When someone asks you what you do for a living the answer is often simple. “I’m a postman”, “I’m a computer programmer” “I scrounge off tax payer’s money” etc. When I’m asked it usually results in a sigh of breath and a response of “It’s kind of complicated.”
I co-host a mostly unknown podcast on QuickStopEntertainment.com called Cabin Fever. I’m also a desk monkey in an office for ten hour shifts a day to earn some money and have the joy of taking calls from angry members of the public. But neither feel like they make the statement of who I really am.
I studied for three years in college to get a Higher National Diploma in Television production. I once directed a documentary that took me to Zambia. And despite all the failed attempts to make a wage off of it and all the rejection letters of application, when people ask me what I do for a living my gut reaction is still “I’m a director.”
I’m really not, but it may help you understand why the following excited me so much when I first found out about it.[fusion_builder_container hundred_percent=”yes” overflow=”visible”][fusion_builder_row][fusion_builder_column type=”1_1″ background_position=”left top” background_color=”” border_size=”” border_color=”” border_style=”solid” spacing=”yes” background_image=”” background_repeat=”no-repeat” padding=”” margin_top=”0px” margin_bottom=”0px” class=”” id=”” animation_type=”” animation_speed=”0.3″ animation_direction=”left” hide_on_mobile=”no” center_content=”no” min_height=”none”]
Their last single was called “Tie Me Up In Jackets” and was directed by Eoghan Kidney. The video is made up mostly of animated oil paintings and, personally, blew me away the first time I saw it.
Eoghan is not much older than me. Looking into his portfolio my green eyes started to glow brighter. Due to the success of this video they asked him back for what will be their first internationally released single Something Global. This is where I come in.
I first saw the update on Myspace: Fans wanted to come see a gig and bring a camera.
The concept reminded me at a base level of Bon Jovi’s “Bad Medicine”, however I could see that the execution and presentation would end up being very different. One hundred people would attend a Fight Like Apes gig and each record on their own equipment what was happening. After some panic on my own end I was signed up and the lovely producer sent me an email to confirm details. It was on.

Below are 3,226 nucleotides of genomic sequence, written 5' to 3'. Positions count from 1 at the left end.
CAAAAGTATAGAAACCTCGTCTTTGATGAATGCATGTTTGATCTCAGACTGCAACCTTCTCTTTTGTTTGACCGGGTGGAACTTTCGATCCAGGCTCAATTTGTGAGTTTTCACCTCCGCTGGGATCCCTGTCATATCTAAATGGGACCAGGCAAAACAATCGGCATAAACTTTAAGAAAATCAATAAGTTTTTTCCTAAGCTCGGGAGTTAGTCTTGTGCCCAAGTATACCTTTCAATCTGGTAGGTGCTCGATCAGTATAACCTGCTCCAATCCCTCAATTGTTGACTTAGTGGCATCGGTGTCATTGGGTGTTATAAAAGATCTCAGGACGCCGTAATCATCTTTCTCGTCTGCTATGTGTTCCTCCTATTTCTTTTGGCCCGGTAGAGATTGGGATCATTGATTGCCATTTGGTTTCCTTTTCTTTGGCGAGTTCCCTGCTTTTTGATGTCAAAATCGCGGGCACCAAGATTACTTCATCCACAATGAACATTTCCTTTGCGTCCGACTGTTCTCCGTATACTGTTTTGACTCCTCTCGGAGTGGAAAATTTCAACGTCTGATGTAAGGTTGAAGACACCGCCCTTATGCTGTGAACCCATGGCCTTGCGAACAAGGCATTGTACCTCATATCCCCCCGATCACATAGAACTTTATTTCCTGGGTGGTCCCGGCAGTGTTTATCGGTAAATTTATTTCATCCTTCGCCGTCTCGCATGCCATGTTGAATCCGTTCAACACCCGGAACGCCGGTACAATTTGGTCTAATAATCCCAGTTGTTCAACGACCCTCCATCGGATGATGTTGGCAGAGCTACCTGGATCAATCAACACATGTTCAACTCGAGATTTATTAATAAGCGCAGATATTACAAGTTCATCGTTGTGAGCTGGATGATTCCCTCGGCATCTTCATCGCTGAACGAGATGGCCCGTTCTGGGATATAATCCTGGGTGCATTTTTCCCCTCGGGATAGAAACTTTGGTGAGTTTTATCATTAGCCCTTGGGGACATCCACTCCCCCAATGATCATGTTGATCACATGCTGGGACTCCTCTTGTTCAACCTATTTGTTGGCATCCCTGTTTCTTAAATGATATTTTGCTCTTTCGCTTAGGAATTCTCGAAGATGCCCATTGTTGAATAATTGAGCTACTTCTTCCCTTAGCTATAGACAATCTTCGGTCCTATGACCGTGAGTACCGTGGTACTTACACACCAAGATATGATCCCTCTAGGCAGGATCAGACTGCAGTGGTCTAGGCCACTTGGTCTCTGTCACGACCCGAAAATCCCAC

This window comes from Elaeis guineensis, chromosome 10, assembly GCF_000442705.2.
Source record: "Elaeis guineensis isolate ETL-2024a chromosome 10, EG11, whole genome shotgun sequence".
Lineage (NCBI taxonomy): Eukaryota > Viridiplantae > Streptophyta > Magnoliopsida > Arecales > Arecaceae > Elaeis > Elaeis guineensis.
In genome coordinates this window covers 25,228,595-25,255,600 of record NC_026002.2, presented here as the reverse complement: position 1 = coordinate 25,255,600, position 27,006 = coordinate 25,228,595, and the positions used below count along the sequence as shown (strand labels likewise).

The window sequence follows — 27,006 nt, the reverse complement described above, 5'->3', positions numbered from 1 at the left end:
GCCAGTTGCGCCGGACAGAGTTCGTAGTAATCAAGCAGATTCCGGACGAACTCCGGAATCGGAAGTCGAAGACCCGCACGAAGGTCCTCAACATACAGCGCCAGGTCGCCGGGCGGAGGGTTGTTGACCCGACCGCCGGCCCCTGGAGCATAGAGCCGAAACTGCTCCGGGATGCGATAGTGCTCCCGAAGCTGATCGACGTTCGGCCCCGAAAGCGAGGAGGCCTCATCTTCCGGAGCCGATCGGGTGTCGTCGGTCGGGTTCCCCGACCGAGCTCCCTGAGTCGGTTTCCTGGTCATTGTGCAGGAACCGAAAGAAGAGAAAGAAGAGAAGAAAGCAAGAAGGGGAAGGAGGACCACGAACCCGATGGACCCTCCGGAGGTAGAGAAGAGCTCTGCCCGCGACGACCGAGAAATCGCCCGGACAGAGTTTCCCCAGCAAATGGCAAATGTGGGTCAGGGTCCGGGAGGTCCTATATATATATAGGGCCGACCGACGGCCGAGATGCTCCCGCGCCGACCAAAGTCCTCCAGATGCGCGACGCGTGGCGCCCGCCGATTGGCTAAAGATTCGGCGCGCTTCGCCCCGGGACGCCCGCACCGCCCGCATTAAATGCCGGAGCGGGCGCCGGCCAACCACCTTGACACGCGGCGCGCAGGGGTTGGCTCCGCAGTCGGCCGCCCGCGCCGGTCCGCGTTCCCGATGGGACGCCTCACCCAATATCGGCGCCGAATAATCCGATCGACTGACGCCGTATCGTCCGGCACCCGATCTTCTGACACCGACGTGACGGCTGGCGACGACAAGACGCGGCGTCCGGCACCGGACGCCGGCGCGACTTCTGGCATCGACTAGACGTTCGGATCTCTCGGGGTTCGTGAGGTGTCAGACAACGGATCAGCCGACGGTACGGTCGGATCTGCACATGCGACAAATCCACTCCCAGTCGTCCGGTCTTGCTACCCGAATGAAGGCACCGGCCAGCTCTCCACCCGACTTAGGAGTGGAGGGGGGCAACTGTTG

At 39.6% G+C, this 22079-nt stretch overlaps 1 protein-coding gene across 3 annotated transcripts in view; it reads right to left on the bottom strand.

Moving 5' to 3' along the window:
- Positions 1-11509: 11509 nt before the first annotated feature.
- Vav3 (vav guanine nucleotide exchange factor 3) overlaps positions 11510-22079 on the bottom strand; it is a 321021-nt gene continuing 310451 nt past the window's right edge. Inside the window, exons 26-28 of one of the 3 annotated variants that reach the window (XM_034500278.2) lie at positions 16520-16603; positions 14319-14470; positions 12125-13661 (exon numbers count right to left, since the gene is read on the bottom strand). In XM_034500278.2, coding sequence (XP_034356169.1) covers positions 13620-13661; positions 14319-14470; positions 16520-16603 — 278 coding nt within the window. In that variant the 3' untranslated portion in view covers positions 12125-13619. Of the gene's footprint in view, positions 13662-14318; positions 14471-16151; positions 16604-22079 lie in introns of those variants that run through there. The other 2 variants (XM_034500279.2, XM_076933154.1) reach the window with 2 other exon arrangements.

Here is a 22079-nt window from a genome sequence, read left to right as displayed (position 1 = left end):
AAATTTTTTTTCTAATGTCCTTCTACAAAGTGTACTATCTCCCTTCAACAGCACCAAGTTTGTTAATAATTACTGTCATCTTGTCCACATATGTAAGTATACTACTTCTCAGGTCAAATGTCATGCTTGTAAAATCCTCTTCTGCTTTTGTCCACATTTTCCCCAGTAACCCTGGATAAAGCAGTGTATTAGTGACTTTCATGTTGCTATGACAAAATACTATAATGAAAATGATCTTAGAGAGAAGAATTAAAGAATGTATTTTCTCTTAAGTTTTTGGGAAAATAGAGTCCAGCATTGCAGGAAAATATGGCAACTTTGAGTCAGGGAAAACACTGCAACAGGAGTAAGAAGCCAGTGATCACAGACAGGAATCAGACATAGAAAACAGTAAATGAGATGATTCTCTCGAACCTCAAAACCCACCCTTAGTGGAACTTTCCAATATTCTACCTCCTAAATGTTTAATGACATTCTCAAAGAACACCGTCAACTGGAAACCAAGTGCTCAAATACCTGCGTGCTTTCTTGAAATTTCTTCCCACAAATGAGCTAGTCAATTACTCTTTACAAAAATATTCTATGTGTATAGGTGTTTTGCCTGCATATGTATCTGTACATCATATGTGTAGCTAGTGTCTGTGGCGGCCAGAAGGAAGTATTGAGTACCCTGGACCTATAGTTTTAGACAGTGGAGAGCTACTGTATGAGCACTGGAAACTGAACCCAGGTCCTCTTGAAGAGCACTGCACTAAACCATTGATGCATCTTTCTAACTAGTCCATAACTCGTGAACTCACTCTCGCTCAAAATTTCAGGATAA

I arrived at Whelan’s, one of Irelandâ€™s trendier venues, early on a Sunday morning. As soon as I entered the queue I realised I was going to be one of the older and more conservative members of the crowd. Teenage expression was in full effect. But I also realised that most people were going to be using their phones or digital cameras to be recording the video. I started to feel slightly foolish with my HD money eater.
Inside the door I was greeted by the band’s singer (who was surprisingly perky for this time of the morning), MayKay. You could tell everyone was appreciative of the turn out and wanted to go out of their way to make the day worth it. Smiles abounded and chats were had with everyone. I made some new friends in the queue, but their age and enthusiasm just made me feel even older when I thought about it too much. At least we could have no complaints about how we were treated. Signed copies of everything you could think of were given out. I managed to bag myself a signed vinyl single although I had my eye on one of the painted original stills from the “Tie Me Up In Jackets” vid. A short gig topped the generosity off before filming, Fight Like Apes played the most popular songs voted by everyone on their application forms so (as they put it) “You can’t complain if we donâ€™t play the song that you like”.
We got down to business and our director took centre stage with his giant arrow and weird kabuki style mask. We did about three takes and despite the odd false start it all went smoothly. The suprises of giant paintings of Tom Selleck and golden phones were discussed down the line as we waited to hand in our footage. The day seemed a success. And with over a hundred cameras with their different resolutions and storage, I did not envy Mr. Kidney.
Here we are now, a couple of weeks later and the video has been released officially. Did any of my footage make it? I honestly can’t tell. I’d like to think so but it wasn’t important really. I had fun, got a free gig, got some neat signed stuff and met some very nice young people. Who cares if my footage wasn’t used?
Who am I kidding? *searches through video obsessively*